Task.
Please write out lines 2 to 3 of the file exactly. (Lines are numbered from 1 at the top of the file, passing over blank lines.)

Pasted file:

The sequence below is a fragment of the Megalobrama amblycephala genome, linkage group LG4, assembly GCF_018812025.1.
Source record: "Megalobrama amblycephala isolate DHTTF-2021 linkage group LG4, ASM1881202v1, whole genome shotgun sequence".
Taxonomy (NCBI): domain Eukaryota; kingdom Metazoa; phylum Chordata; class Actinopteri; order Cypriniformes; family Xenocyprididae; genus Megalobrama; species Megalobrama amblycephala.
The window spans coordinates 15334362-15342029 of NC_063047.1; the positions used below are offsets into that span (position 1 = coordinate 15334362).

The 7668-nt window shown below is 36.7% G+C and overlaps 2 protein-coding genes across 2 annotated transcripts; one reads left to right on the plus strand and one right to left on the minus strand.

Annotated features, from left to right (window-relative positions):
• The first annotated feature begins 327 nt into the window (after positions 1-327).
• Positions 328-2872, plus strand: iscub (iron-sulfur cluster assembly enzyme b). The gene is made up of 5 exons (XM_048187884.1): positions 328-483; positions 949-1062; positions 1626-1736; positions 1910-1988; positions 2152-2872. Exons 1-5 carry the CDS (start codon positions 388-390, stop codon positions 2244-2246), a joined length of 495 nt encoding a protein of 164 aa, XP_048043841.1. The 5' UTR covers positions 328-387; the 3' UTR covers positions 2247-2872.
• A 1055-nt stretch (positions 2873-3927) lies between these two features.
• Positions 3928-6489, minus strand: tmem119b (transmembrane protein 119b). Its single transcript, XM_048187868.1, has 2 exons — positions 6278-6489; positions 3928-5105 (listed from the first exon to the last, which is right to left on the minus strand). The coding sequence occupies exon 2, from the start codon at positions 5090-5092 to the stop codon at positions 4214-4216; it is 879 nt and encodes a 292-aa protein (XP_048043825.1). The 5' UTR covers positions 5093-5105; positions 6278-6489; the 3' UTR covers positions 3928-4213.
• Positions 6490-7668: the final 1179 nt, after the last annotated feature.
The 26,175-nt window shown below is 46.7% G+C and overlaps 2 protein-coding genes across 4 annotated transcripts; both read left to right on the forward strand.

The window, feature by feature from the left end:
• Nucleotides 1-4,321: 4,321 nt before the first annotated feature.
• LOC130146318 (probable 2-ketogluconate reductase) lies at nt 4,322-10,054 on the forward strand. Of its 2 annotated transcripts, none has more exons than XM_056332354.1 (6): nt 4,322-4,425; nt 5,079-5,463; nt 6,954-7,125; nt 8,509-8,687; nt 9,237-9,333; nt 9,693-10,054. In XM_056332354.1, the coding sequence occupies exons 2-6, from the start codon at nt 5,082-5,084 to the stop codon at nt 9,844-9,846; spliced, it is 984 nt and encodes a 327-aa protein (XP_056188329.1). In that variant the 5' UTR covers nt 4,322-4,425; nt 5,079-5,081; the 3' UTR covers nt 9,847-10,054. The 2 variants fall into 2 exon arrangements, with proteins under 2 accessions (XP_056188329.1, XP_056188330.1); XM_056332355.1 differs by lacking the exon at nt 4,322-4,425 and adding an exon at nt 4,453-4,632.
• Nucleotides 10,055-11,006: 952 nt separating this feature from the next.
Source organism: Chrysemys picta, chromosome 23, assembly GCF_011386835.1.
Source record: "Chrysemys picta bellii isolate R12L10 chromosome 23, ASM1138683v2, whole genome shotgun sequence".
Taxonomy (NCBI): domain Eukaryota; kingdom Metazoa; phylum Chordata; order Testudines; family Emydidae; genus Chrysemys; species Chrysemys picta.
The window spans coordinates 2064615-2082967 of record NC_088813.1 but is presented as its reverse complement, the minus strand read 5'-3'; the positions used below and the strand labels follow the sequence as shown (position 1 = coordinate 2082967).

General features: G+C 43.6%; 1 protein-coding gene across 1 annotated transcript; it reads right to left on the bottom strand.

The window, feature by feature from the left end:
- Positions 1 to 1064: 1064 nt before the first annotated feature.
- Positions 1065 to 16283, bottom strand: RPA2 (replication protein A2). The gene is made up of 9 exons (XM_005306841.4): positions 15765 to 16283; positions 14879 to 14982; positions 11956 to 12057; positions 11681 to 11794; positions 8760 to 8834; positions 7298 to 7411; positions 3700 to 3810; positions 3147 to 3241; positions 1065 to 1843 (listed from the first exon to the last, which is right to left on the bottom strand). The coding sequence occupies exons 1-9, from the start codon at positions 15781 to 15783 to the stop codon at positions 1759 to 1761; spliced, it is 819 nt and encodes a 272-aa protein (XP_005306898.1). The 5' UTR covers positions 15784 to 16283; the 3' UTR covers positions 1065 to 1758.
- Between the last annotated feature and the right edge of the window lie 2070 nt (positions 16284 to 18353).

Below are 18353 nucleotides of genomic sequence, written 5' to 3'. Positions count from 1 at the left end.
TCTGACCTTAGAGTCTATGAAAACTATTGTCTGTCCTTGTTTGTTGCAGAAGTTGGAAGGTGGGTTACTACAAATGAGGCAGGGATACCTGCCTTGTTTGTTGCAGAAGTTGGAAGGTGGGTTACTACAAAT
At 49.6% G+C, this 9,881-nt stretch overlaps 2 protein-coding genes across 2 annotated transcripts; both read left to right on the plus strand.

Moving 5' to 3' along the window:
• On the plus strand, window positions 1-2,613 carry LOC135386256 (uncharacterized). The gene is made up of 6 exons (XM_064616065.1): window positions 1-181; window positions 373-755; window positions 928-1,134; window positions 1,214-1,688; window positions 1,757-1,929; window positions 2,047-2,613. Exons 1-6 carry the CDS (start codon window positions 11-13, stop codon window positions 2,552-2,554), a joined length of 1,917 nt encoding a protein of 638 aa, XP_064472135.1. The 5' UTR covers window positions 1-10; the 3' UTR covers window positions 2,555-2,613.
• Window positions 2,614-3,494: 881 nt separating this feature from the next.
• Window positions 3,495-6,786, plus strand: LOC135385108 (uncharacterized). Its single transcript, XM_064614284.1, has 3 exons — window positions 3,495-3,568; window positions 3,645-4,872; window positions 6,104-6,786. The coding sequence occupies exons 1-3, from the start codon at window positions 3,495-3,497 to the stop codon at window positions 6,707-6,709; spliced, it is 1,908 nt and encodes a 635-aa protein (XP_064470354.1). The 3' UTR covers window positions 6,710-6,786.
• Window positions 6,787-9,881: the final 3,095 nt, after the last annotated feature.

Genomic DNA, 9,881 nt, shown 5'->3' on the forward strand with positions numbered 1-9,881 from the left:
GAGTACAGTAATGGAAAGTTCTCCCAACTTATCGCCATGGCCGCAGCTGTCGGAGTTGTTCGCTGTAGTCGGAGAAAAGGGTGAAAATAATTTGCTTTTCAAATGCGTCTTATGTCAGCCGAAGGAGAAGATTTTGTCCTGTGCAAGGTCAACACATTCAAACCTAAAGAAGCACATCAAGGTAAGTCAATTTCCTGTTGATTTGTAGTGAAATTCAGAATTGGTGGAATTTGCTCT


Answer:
Source record: "Megalobrama amblycephala isolate DHTTF-2021 linkage group LG4, ASM1881202v1, whole genome shotgun sequence".
Taxonomy (NCBI): domain Eukaryota; kingdom Metazoa; phylum Chordata; class Actinopteri; order Cypriniformes; family Xenocyprididae; genus Megalobrama; species Megalobrama amblycephala.